By tracking food intake, and the emotions behind what was driving her behavior, Client 3 is now eating foods all foods that she once used to enjoy, while still maintaining her weight. “I eat three meals and two snacks. I have learned how to read food labels, interpret nutrition information from articles, and immerse myself into staying in touch with my behaviors around food. I do not deny myself any type of food, whether it is sweets or fried foods, and have not regressed into old habits.”
“Healthy” is not a one size fits all definition when it comes to food, and each individual has their own perception of what healthy means to them based on culture, disease state, upbringing and many other factors. However, “healthy” or “clean eating” can be taken to an extreme. Satisfaction plays a big role in your mental and emotional health, too. It’s about looking at food like puzzle pieces, and understanding how foods fit in your life because it makes you feel good, both physically and emotionally, while tasting good. It’s an ebb and flow of mindfully listening to your body as to what it is truly hungry for.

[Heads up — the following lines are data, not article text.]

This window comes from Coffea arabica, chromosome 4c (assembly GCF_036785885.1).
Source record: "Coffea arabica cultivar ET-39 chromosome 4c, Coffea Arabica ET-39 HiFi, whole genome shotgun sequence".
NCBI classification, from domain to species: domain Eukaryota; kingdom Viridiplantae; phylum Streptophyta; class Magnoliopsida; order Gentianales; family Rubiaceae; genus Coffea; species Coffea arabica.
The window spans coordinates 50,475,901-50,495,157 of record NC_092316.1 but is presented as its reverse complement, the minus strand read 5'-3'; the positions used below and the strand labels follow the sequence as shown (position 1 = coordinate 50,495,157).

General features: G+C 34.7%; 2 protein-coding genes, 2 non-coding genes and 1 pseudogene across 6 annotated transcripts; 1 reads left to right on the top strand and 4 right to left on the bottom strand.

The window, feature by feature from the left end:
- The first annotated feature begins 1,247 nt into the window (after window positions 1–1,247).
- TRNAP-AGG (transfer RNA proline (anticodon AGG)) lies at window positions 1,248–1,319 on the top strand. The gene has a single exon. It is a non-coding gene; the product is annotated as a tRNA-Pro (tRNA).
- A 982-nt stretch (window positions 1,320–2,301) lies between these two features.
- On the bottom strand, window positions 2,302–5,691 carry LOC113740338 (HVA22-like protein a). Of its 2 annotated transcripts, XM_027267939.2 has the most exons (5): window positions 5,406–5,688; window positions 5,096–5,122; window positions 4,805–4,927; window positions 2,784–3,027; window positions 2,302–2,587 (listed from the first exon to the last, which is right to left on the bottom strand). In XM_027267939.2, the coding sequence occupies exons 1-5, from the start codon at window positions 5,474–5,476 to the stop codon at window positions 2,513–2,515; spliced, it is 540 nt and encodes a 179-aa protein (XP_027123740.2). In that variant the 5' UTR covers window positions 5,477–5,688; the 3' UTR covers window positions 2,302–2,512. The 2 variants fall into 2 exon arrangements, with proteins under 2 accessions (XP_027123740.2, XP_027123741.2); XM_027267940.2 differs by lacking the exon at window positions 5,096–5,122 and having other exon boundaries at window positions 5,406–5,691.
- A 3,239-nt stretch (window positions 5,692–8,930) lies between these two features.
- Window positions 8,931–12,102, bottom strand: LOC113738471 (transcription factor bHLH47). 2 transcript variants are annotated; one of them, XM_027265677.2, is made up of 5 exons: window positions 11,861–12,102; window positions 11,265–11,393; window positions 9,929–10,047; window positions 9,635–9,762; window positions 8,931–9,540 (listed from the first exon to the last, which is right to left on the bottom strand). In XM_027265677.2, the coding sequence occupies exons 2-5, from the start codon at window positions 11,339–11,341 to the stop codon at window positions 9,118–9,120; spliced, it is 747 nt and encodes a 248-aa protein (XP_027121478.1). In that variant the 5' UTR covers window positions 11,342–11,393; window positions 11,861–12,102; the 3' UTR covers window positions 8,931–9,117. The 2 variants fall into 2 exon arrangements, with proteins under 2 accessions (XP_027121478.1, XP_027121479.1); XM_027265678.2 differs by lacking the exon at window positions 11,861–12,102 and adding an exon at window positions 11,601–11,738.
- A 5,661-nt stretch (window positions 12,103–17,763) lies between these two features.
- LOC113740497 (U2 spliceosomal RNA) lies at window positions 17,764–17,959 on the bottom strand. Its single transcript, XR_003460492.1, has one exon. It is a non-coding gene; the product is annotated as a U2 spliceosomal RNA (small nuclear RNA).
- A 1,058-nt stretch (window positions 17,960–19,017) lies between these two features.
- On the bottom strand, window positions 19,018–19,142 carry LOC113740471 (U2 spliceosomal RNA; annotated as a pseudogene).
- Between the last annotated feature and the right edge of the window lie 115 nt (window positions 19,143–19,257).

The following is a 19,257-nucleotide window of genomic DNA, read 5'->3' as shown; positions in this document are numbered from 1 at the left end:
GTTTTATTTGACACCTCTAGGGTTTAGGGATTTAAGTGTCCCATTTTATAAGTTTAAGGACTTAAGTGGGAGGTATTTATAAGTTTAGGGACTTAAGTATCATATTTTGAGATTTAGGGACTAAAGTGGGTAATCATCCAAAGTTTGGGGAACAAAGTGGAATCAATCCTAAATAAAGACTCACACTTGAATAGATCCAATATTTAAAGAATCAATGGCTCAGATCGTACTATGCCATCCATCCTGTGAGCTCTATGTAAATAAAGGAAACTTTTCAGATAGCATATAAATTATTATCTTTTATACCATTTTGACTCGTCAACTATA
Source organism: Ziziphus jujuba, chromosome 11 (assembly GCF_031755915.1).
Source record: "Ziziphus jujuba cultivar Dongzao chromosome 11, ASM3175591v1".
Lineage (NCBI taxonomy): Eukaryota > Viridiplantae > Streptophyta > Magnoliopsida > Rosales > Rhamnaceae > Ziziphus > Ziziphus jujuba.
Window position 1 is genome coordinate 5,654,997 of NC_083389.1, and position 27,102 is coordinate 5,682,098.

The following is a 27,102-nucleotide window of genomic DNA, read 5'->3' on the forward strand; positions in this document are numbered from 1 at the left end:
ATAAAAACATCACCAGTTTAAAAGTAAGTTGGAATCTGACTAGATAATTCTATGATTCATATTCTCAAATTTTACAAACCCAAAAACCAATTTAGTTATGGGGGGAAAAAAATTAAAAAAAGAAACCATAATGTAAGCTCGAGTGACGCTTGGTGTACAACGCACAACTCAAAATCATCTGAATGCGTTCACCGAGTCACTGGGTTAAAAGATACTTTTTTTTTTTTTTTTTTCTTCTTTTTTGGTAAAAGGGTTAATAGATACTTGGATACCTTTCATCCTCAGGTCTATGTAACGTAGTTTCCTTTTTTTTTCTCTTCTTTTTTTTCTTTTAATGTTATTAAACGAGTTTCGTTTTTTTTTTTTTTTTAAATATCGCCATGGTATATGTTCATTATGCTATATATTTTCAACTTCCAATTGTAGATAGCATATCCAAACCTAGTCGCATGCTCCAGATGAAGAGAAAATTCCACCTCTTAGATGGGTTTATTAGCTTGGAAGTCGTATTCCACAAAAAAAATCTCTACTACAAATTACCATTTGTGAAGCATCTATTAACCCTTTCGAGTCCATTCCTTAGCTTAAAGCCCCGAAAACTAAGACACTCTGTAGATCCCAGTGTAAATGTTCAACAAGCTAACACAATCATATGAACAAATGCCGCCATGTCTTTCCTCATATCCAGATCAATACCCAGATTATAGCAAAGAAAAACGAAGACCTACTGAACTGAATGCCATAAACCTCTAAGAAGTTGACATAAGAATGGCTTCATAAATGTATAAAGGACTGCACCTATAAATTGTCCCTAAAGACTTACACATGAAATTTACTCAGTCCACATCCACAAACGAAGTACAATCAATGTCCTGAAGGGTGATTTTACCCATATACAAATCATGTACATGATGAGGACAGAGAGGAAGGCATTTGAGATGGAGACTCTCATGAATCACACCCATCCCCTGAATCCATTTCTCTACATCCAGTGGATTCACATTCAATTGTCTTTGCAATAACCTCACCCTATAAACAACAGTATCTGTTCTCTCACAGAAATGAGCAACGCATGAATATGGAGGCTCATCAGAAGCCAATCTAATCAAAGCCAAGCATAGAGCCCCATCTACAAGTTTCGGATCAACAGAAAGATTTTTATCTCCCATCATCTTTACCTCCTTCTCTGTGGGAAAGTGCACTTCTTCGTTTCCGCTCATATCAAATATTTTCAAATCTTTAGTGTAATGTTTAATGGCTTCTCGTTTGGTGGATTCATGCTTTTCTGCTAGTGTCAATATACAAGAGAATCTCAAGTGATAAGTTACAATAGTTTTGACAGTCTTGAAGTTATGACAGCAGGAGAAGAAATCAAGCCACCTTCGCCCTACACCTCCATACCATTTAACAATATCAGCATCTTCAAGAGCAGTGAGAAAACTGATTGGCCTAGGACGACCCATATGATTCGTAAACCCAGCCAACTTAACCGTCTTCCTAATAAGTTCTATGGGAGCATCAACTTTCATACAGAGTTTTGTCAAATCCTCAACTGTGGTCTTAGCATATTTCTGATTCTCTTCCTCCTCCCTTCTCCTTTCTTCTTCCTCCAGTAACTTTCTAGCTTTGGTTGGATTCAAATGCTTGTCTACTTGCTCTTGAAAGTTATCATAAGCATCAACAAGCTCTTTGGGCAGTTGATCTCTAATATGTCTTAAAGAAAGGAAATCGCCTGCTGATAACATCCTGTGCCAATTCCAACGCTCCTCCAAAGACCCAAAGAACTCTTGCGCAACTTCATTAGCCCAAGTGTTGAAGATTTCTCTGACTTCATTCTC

In summary, food plans that may work for some, may not work for others. Everyone has a unique body chemistry and needs to unlock their own key to long-term sustainability of their nutrition goals. In addition, your weight does not define you as there are so many other qualities that you possess.
At RCBM, addressing weight loss goals and eating behaviors is a team effort between you and your medication prescriber, the registered dietitian and your therapist. When you understand that weight loss is process and not product oriented, you set the stage for a successful outcome of long-term sustainability.
I hope to meet you in the coming year in order to assist you with the nutrition education you desire.
Happy Holiday Season and Happy New Year.